Saxophone Reeds – How Wet Is Too Wet ?

If you are new to the wonderful world of learning how to play the saxophone, you may have heard that you need to “wet your reed” before assembling your sax.

The concept is correct – you do need to wet your saxophone reed before you put it onto your mouthpiece and start playing.

However, what on earth does “wet your reed” actually mean ?


How “wet” should you make your saxophone reed ?


Do you spit on it or drown it in saliva ?

Do you put it in a glass of water three days before you actually want to play it ?

Do you take it out into the back yard and turn the garden hose onto it ?

Can I make my reed too wet ?

The short answer here is no – you can’t really make a reed too wet.  However, in the same breath, there is no need to drown it in saliva or water either.

Perhaps the better phrasing might be that you need to “moisten your saxophone reed” or that you need to “moisten your saxophone reed” before playing.


Why do I need to moisten my saxophone reeds before I play ?


Great question !  (even if I do say so myself… 😉 )

Reeds are made of wood – and usually specifically made of bamboo or cane.  They are naturally quite hard – all wood is.

(Note – there are some synthetic or plastic reeds available, but in my opinion these feel weird and take extra effort to control.  These do not need to moistened before playing.)

The reed is the component of your saxophone that actually makes the sound.

The mouthpiece is really only a mechanism to hold the reed.  Yes, there is a bit more to it than that as far as mouthpieces are concerned, such as the physics of the hollow chamber inside the mouthpiece.  But when it comes down to it in simplistic terms, the mouthpiece really only helps the reed do what the reed is intended for.

The reed itself vibrates up and down.  It physically moves – and this movement causes sound.  If you pluck a guitar string, especially the low E string, you can actually see it vibrating.  The reed on a saxophone is exactly the same concept as a string on a guitar.

The saxophone body is really only an amplification and tone adjustment mechanism to control the sound produced by the reed.

It is difficult to get stiff and hard things, like wooden saxophone reeds, to vibrate enough to make a noise – particularly a musical sound worthy of learning how to control and then actually controlling it.

Quite simply, by moistening your saxophone reed, you are making it easier to play !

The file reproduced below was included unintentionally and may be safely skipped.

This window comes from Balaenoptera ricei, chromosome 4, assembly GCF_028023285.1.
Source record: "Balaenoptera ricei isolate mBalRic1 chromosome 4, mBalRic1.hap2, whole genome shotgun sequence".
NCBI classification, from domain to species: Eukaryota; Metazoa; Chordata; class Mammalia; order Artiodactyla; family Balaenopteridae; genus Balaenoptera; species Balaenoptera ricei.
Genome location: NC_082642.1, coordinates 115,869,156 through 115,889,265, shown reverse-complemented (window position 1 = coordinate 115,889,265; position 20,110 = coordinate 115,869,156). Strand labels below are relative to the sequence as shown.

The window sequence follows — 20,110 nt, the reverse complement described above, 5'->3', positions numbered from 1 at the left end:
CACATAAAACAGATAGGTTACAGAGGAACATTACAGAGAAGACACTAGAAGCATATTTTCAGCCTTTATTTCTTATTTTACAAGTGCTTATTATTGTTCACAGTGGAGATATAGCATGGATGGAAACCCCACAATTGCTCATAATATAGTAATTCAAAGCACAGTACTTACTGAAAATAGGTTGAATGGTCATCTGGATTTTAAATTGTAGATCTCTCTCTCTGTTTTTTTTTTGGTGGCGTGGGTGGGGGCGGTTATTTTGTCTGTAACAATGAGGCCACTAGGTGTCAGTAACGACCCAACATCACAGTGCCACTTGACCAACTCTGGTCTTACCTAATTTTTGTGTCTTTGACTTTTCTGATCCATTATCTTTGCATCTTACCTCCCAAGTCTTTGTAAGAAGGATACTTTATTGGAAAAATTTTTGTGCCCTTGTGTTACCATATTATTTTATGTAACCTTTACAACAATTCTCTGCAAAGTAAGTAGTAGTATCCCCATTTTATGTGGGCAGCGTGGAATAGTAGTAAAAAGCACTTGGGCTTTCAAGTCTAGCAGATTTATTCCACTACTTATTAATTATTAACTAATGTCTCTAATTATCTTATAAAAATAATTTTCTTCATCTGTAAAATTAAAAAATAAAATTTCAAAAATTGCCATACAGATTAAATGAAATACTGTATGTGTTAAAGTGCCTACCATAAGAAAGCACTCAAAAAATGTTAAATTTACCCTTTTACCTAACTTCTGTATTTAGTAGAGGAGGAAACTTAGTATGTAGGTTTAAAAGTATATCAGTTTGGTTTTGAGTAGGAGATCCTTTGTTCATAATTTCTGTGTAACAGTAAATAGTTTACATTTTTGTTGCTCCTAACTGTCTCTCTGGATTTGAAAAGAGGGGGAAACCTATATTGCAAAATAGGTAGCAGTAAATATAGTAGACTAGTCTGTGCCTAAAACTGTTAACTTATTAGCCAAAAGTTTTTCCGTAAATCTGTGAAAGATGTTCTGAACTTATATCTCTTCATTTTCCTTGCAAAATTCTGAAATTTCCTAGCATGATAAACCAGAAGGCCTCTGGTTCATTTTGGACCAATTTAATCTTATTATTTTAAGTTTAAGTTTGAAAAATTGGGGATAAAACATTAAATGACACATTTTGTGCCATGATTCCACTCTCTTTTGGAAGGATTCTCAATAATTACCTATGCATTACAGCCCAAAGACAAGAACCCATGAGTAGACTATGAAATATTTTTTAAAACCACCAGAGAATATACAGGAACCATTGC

The moisture makes it softer.  And therefore this makes it easier for you to start it vibrating with a combination of your breath and your embouchure (face/mouth muscles).


So, how do I actually moisten my reeds ?


A simple lick on both sides will do the job nicely.

Lick it like you would lick a postage stamp (does anyone remember postage stamps ?!?).

Or lick it your favourite ice cream in an ice cream cone.

Or, better yet, a brief suck like you would taste a lollipop is more than enough.

Suck your saxophone reed like you would suck your finger after dipping it into something yummy that you are making and want to taste in the kitchen.

Another option is to put your reed in a glass of water for a minute or two.  Especially if they are brand new out of the box.

Like all things, there are many arguments on the internet about the “best way” to do X.  This includes moistening, wetting your reed each time your play, as well as breaking in new saxophone reeds.  My philosophy is to make things as easy as possible for yourself.

It is quicker and easier to just stick your reed in your cake hole and give it a bit of a suck !


Your reed will get wetter as you play, simply though the moisture in your breath.

Saxophone Reeds – How Wet Is Too Wet ?

This is a good thing and is totally natural.  If you stop to think about it too much then maybe, yes, it might be a little icky…. but only a little !

If you are playing your saxophone for hours at a time, it might be worth taking the reed off every now and then and giving it a bit of a wipe to get rid of the excess moisture build up.  But only if you can be bothered !


How To Clean A Saxophone Reed.


When you pack up your saxophone, don’t forget to take your reed off your mouthpiece and CAREFULLY wipe it (both sides) on your trouser leg or skirt at around thigh level.

Your mother will hate this – all mothers do, so don’t tell her or let her see you doing it.

But, by removing the excess moisture you will prolong the life of your reed and go a small way to making it a little more hygienic for you to use next time.

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